The History of Product Labels Including Milestones
Product labels have been around since ancient times to identify their products. The wine and medical industries led the way, with Roman winemakers using markings to indicate the type of wine in the bottle, the grower or winery, and the region where it was produced. Doctors and medicine makers around 400 A.D. did the same to identify their medicinal herbs and potions.
The Industrial Revolution led to a dramatic increase in the production and sale of goods, and the need for more sophisticated product labels became more crucial. Massachusetts was one of the first states to require that goods be identified with labels so that customers could differentiate one product from another. Soon, other states followed suit.
Now that they were required, manufacturers and organizations realized that labels could be used to promote products for marketing purposes.
This was further highlighted in the late 19th and early 20th centuries. Advances in printing technology made it possible to produce high-quality product labels at low cost—leading to a proliferation of more attractive, colorful, eye-catching labels that captured consumers’ attention and promoted sales.
Product Labels Milestones
Below are key milestones in the history of product labels:
- Early 1700s: A Franciscan monk used a piece of string to attach scrap paper around a wine bottle. The note on the scrap paper indicated the type of wine in the bottle.
- 1800s: Lithography was invented, producing higher-quality labels possible. This allowed sheets of labels to be made that adhered to products using what was termed “animal glue.”
- 1845: The book History of Drug Containers and Their Labels was published. It taught medical manufacturers and pharmacists how to design more eye-catching labels.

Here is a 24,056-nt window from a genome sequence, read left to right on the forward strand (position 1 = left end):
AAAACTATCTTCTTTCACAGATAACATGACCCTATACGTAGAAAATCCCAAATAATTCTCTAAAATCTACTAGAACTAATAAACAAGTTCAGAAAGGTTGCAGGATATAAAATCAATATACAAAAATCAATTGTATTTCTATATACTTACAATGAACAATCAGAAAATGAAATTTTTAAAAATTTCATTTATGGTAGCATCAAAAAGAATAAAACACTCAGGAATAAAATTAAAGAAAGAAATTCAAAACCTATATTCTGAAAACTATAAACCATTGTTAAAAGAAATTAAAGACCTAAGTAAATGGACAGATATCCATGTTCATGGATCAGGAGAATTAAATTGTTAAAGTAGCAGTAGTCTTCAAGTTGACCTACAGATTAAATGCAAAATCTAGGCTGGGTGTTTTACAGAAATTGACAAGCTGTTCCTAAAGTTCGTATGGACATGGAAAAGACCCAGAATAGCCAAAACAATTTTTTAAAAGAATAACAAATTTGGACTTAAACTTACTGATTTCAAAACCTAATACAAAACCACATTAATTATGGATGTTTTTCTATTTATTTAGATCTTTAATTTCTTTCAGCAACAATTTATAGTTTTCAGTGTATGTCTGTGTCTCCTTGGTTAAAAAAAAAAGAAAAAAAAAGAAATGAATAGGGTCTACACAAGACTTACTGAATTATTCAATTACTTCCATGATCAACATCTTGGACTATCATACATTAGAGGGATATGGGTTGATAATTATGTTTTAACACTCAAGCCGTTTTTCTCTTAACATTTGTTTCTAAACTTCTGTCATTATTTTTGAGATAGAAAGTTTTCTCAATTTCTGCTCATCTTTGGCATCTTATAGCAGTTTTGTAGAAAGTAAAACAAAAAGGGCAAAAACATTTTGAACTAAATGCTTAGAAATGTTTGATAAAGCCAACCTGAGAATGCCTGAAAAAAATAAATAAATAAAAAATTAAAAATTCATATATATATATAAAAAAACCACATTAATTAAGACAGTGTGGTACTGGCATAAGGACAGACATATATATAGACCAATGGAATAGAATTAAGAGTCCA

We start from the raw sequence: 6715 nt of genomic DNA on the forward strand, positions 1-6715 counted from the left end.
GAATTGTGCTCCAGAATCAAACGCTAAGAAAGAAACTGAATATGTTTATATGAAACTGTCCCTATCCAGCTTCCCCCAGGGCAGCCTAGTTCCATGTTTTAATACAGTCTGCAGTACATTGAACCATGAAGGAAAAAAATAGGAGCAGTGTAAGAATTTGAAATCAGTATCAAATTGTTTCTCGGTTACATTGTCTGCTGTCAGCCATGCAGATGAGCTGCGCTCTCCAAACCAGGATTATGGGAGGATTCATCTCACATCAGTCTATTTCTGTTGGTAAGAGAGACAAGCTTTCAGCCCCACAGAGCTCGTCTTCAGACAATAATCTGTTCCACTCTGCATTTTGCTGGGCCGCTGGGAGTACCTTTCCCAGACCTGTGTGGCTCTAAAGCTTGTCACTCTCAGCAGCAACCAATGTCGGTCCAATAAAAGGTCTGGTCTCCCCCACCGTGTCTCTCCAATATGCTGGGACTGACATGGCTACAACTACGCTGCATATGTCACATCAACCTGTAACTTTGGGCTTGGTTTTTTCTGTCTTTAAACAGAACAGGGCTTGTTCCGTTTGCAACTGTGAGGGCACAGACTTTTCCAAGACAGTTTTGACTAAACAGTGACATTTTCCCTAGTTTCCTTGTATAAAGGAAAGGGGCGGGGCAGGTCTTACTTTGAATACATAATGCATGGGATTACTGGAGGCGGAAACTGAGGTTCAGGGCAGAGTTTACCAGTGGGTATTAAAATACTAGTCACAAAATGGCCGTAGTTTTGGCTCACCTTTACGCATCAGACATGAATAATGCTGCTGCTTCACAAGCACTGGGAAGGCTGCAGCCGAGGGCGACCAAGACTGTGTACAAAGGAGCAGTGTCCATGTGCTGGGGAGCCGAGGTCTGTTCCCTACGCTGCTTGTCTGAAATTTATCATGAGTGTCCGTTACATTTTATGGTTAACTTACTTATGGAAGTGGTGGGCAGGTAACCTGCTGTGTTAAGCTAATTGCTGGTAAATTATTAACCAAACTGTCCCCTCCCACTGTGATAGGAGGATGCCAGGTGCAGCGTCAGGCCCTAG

- 1850s: The industrialization of agriculture led to the need for food labels. Before that, many food items had no labels whatsoever.
- 1850s: Color printing improves and many labels were now made in various colors.
- 1890. Flexography, or “Flexo,” was patented in England. Flexo printing differs from standard forms of printing in the way printing plates are constructed and utilized. One benefit: they improved the speed of label production.
- 1930s. Being a logo designer emerged as a profession. Logo designers designed labels that were added to product labels to help market products.
- 1938. The Food, Drug, and Cosmetic Act is passed. This act required drug labeling to include a list of ingredients and prohibited manufacturers from making false and misleading claims. This helped the entire labeling industry. It helped consumers trust labels and product labels became much more important.
- 1963: GENflex Labeling Solutions is started in Atlanta, GA. GENflex has become one of Southeast’s leading full-service labeling manufacturers.
1967: The Fair Packaging and Labeling Act is passed in the United States. This act requires food labels to include product ingredient declarations.
1980s: Labels become essential on all consumer products with the introduction of bar codes.
1990s: Software programs were introduced so companies could design their own labels. However, their capabilities were limited. However, most organizations use label designers. Why? Superior-designed labels sell products.
1990: The Nutrition Labeling and Education Act is passed in the United States, requiring food labels to include nutrition facts panels.
2003. The Esko Digital Flexo Plate Imager is introduced. GENflex uses this printing system. This technology has proven it can address any design challenge. It is considered one of the best technologies available to produce high-quality digital flexo plates.
Product labels have evolved to become more informative, attractive, and sophisticated than ever before. Marketing experts believe that labels play a major role in determining the success or failure of a new product introduction. They either catch the consumer’s attention or fail to do so. GENflex ensures that their labels do catch your customer’s attention.
Genflex is a General Paper Company.